On 5 October 2012, Judge Nicholson sentenced Elturk to 8 years of imprisonment, with a non-parole period of 4 years, for the offence of grievous bodily harm with intent. Regarding the stealing offence, the judge entered a conviction, but applied no penalty.

His Honour provided a 20 percent discount to Elturk’s sentence, due to his early guilty plea. However, he didn’t allow for the full 25 percent discount that was applicable, as he was concerned about Elturk’s lack of remorse.

Moral culpability must be considered

Mr Elturk appealed his sentence to the NSW Court of Criminal Appeal (NSWCCA) on three grounds that all essentially challenged the way the sentencing judge dealt with the offender’s mental illness.

The first ground was that the judge had made an error by not considering the offender’s mental illness as a mitigating factor when assessing the object seriousness of the offence.

According to NSWCCA Justice Beazley, the assessment of an offender’s moral culpability is an important task that a sentencing judge performs. Indeed, a judge must have regard to a defendant’s mental state when they committed an offence.

“In my opinion, the sentencing judge in this case erred in determining that the applicant had waived his right to have his mental illness considered as a causal factor in the commission of the crime,” her Honour ruled. And she granted the leave of appeal.

Further grounds

Mr Elturk’s legal team also put forth that the sentencing judge had made an error, when he found that “absent a reliance on mental illness the now unexplained irrationality and malice are matters to be taken into account adverse to the offender.”

And Justice Beazley agreed that the judge had made an error. Her Honour said that this stemmed from his previous false assumption that Elturk had “waived his right to rely upon his mental state in the assessment of the objective seriousness of the offence.”

The final ground of appeal was that the judge had given insufficient weight to Elturk’s acute psychotic disorder at the time of the offence, when assessing the appropriate sentence.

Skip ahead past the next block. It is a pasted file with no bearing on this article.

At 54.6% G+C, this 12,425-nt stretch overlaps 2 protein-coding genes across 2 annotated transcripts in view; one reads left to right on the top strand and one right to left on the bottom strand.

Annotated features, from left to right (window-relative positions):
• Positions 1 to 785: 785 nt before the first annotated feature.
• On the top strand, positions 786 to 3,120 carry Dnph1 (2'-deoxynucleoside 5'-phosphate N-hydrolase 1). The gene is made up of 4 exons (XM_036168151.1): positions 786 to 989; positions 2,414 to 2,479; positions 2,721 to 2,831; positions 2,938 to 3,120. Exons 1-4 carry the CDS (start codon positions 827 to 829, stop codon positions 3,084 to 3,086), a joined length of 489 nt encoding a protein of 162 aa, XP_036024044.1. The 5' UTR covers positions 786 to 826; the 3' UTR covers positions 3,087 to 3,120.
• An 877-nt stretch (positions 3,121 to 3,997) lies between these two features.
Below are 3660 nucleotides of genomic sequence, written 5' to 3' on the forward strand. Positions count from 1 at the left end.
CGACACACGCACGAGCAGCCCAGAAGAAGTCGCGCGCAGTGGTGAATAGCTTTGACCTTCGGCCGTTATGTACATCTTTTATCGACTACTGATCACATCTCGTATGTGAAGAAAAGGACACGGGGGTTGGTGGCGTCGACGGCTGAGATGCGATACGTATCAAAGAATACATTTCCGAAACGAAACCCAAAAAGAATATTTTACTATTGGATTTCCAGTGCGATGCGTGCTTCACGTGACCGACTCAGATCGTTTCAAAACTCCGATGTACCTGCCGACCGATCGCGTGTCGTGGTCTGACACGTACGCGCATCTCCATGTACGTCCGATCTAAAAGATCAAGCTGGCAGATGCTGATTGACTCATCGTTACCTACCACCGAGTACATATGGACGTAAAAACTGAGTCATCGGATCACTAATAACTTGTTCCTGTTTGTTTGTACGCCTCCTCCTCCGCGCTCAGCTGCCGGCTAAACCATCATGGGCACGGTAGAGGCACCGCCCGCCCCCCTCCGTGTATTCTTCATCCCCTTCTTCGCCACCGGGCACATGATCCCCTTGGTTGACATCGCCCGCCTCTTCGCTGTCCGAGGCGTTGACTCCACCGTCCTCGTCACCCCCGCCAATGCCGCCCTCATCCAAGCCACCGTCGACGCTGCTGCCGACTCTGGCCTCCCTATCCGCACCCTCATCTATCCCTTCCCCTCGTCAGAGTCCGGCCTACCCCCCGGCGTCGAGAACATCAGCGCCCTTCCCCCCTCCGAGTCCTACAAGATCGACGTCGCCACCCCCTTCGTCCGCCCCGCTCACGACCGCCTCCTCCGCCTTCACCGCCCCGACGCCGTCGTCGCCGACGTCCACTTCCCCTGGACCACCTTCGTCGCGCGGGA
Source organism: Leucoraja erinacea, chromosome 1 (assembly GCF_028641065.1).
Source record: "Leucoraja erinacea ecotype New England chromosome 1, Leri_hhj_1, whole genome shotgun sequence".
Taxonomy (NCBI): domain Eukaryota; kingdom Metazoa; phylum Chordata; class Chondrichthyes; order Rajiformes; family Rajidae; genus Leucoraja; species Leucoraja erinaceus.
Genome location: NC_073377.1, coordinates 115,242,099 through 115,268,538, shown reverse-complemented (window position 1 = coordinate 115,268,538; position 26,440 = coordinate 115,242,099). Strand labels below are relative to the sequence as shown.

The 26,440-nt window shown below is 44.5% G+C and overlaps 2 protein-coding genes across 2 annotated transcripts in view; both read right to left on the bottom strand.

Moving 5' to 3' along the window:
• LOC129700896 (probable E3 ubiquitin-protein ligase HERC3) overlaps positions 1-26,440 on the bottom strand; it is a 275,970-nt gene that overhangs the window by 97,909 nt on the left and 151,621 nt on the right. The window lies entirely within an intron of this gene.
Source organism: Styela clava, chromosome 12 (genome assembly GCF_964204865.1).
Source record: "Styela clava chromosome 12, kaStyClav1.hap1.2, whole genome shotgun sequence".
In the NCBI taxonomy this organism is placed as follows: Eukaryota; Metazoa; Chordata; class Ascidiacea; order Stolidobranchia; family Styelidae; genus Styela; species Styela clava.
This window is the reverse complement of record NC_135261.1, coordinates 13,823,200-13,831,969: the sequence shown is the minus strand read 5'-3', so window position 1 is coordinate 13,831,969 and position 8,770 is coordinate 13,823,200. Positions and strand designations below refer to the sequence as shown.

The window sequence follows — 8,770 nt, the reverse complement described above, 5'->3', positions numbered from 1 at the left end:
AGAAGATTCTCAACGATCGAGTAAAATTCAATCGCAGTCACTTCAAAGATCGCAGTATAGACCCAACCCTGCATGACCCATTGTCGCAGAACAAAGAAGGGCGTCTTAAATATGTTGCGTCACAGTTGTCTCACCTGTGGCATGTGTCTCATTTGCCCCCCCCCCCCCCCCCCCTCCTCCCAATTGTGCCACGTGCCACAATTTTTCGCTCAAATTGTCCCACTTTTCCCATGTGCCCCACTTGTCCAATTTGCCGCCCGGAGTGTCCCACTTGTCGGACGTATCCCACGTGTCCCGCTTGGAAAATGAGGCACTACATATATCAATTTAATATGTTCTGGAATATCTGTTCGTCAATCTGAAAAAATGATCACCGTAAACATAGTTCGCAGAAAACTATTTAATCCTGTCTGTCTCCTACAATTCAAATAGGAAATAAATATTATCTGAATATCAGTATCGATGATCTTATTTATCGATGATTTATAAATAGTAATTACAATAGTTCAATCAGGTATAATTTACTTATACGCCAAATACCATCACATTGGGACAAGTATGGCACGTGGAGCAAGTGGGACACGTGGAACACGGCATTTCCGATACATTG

To prove this matter, Elturk relied on the sentencing statistics for the same offence over the period February 2008 to June 2013. And in particular, he pointed out that no offender that fit his profile had been sentenced to more than 8 years prison time.

“The sentence imposed failed to make appropriate allowance for the applicant’s mental condition and his low level of moral culpability with the consequence that the sentence imposed was not proportionate to the criminality,” her Honour ruled.

Granted and resentenced

The NSWCCA justices ruled that the NSW District Court sentence be quashed. And they found that a new sentence was warranted.

In sentencing, the justices took into consideration the seriousness of the offence, the danger Mr Elturk posed to the community, the nature of his illness, the consequences that occur when he stops taking his medication, as well as his limited ability to assess the symptoms of his illness.

On 17 April 2014, the panel of three justices sentenced John Elturk to a maximum of 6 years and 6 months imprisonment, with a non-parole period of 3 years and 6 months.

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One Comment

  1. Lorraine

    Obviously he was suffering from severe schizophrenia symptoms and from having someone close to me who also suffered symptoms of a similar nature who decided not to take his medication which resulted in severe symptoms why was not the person recommended to a mental health facility to receive ongoing medical help. I know they can be quite violent in their behaviour because of hallucinations but with medical help and monitoring of their medication they would be help more than being sent to jail